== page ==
Stormy weather broke rainfall records Monday amid South Florida’s wintery dry season.
Heavy rain shut down Fort Lauderdale International Airport and delayed more than 100 flights. As the soggy mess spread across South Florida, high water closed the Hollywood marina and flooded stables and a track at Gulfstream Park, where morning training was called off.
By mid morning, a new record for rain was reached at the airport, measuring 7.15 inches, said Molly Merrifield, a meteorologist at the National Weather Service’s Miami office.
Unofficial tallies in Hallandale and Aventura topped a foot, she said.
The heavy rain was caused when a low pressure system that formed in the Gulf of Mexico rolled across the state, dragging cold and warm fronts packing rain and thunderstorms. As it reached the coast, easterly winds caused the system to slow.
“This is pretty unusual,” Merrifield said. “Technically, we’re in the dry season now. But the dry season doesn’t mean it never rains. It just means less frequently."
While official weather service tallies for Southeast Florida are measured at the Miami, Fort Lauderdale and West Palm Beach’s international airports, Merrifield said volunteer observers reported more than a foot of rain in Hallandale and Aventura.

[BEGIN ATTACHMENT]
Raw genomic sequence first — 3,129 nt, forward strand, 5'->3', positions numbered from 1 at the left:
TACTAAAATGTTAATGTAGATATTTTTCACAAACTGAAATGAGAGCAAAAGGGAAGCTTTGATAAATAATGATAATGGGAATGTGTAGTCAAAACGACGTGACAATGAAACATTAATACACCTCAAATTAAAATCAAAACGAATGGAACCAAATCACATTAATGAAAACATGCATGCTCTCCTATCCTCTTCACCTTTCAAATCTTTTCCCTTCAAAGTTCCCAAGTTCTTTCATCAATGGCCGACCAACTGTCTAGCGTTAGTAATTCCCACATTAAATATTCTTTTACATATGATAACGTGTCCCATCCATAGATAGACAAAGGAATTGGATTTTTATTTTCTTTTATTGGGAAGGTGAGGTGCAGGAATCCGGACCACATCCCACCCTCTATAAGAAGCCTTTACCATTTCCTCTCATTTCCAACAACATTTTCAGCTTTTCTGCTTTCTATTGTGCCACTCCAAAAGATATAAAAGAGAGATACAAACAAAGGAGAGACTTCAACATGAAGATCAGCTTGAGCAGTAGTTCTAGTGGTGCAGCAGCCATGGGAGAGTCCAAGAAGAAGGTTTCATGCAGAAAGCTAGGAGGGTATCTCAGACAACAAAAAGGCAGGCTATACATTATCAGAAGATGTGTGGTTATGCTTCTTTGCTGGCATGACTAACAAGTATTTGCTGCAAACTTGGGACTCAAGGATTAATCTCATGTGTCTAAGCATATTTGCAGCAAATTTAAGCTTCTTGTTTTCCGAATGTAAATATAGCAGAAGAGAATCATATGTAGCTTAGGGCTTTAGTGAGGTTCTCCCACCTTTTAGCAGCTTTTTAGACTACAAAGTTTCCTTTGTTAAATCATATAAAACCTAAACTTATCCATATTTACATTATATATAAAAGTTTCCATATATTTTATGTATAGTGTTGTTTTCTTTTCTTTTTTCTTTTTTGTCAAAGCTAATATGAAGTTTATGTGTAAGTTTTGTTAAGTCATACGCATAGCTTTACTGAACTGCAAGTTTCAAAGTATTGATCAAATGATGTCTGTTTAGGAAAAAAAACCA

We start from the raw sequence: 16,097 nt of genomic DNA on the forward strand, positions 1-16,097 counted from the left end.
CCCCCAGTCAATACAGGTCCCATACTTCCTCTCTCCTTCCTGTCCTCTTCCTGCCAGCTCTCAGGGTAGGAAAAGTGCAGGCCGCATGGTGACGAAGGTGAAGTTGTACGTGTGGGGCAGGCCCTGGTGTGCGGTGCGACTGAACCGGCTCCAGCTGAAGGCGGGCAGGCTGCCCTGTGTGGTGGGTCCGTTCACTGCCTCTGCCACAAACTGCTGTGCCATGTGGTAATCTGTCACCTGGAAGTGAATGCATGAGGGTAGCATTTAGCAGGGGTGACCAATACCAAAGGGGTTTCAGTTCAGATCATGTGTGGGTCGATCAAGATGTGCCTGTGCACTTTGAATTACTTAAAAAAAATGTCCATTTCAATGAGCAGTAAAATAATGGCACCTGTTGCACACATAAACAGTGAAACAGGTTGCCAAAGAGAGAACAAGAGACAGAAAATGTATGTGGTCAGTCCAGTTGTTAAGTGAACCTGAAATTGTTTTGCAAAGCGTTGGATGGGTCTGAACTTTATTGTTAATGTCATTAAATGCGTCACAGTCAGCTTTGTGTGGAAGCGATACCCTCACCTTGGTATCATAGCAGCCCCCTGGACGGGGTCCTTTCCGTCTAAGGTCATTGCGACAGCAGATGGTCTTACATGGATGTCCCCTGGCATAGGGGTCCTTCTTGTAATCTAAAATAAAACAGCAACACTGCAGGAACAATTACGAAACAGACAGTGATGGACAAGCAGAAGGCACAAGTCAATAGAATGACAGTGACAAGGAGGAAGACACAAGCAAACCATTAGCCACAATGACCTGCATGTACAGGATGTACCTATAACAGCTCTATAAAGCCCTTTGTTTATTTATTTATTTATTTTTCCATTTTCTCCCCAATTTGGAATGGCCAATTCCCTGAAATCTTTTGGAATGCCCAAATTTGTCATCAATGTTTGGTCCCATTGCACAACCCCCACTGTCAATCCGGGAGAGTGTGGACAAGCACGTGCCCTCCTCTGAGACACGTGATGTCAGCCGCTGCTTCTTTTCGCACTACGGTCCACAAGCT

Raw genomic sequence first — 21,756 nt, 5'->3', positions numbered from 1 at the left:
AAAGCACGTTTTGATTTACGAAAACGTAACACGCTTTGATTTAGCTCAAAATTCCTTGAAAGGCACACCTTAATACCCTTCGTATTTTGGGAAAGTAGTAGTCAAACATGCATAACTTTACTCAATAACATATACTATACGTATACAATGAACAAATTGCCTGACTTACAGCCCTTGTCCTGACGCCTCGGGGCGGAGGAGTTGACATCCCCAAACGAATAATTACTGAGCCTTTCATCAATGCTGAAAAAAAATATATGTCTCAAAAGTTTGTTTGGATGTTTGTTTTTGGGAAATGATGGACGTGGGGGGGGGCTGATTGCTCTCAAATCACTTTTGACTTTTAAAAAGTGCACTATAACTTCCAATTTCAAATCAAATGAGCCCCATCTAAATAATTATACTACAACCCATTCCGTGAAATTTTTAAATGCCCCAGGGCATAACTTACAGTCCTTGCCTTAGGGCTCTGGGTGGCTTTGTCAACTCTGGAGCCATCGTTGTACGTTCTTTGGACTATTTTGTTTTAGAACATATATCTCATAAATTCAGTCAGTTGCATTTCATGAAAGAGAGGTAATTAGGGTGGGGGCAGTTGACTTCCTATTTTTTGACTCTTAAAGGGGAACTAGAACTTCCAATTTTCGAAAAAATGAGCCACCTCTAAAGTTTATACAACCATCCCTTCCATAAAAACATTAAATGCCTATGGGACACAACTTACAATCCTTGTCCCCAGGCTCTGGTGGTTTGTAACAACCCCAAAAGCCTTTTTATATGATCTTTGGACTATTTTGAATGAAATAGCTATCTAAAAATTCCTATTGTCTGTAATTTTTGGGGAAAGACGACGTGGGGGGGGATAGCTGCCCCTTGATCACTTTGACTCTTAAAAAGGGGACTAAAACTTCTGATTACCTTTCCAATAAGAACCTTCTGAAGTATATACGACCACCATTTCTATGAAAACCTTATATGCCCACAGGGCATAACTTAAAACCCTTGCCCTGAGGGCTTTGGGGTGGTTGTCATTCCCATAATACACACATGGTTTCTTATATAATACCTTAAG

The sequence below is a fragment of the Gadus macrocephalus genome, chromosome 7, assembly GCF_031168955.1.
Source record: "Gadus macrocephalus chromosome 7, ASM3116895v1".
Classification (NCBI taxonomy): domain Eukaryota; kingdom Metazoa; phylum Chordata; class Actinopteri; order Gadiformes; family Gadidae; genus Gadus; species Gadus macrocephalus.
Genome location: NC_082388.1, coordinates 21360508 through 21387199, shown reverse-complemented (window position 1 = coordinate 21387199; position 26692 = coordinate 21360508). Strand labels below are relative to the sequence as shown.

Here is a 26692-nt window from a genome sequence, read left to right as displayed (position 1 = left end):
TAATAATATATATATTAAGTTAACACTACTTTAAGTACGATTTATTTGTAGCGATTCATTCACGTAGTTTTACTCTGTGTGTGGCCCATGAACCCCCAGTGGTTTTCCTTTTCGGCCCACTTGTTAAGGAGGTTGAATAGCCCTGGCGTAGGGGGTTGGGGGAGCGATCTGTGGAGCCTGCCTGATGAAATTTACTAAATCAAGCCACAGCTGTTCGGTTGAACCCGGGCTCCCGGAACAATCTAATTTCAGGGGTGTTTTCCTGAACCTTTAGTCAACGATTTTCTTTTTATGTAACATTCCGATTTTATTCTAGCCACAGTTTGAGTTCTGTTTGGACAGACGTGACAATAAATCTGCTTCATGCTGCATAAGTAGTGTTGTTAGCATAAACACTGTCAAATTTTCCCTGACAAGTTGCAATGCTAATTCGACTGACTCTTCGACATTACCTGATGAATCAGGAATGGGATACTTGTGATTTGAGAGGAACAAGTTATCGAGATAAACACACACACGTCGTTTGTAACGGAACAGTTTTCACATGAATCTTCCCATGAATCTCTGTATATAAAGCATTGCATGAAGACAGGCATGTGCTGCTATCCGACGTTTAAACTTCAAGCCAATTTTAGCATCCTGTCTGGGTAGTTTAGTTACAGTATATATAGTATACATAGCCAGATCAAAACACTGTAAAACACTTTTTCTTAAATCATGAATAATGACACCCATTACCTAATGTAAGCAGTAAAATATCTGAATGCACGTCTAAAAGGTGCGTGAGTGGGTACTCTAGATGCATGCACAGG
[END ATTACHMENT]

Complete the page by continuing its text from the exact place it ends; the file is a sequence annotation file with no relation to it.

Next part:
Gauges for the South Florida Water Management District recorded 9.01 inches in northeast Miami-Dade County and between 5.3 and 4.23 inches along the coast, from southern to northern Broward County by 7 a.m. Monday.
There's a person kayaking through the floods at Gulfstream Park Racing and Casino in Hallandale Beach pic.twitter.com/bDCx6N7vAH
— WSVN 7 News (@wsvn) December 23, 2019
At Gulfstream, track officials said 12.80 inches fell overnight, leaving the main track and some low-lying barns flooded. Aerial footage from WSVN showed stables flooded and a man wading through thigh-high water. On its Facebook page, the Gulfstream Horsemen Purchasing Association posted pictures from inside one of the flooded barns, where a horse stood in its stall in ankle-deep water.
Track officials said some horses were moved, but none were injured. They expect to re-open the main training track Tuesday morning. Racing is expected to resume, on schedule, on Thursday.
Looking ahead, Merrifield said the holiday week is looking cheerier, with just a 20 to 30 percent chance of rain.
"It should be much quieter," she said. "It's going to be nothing like last night."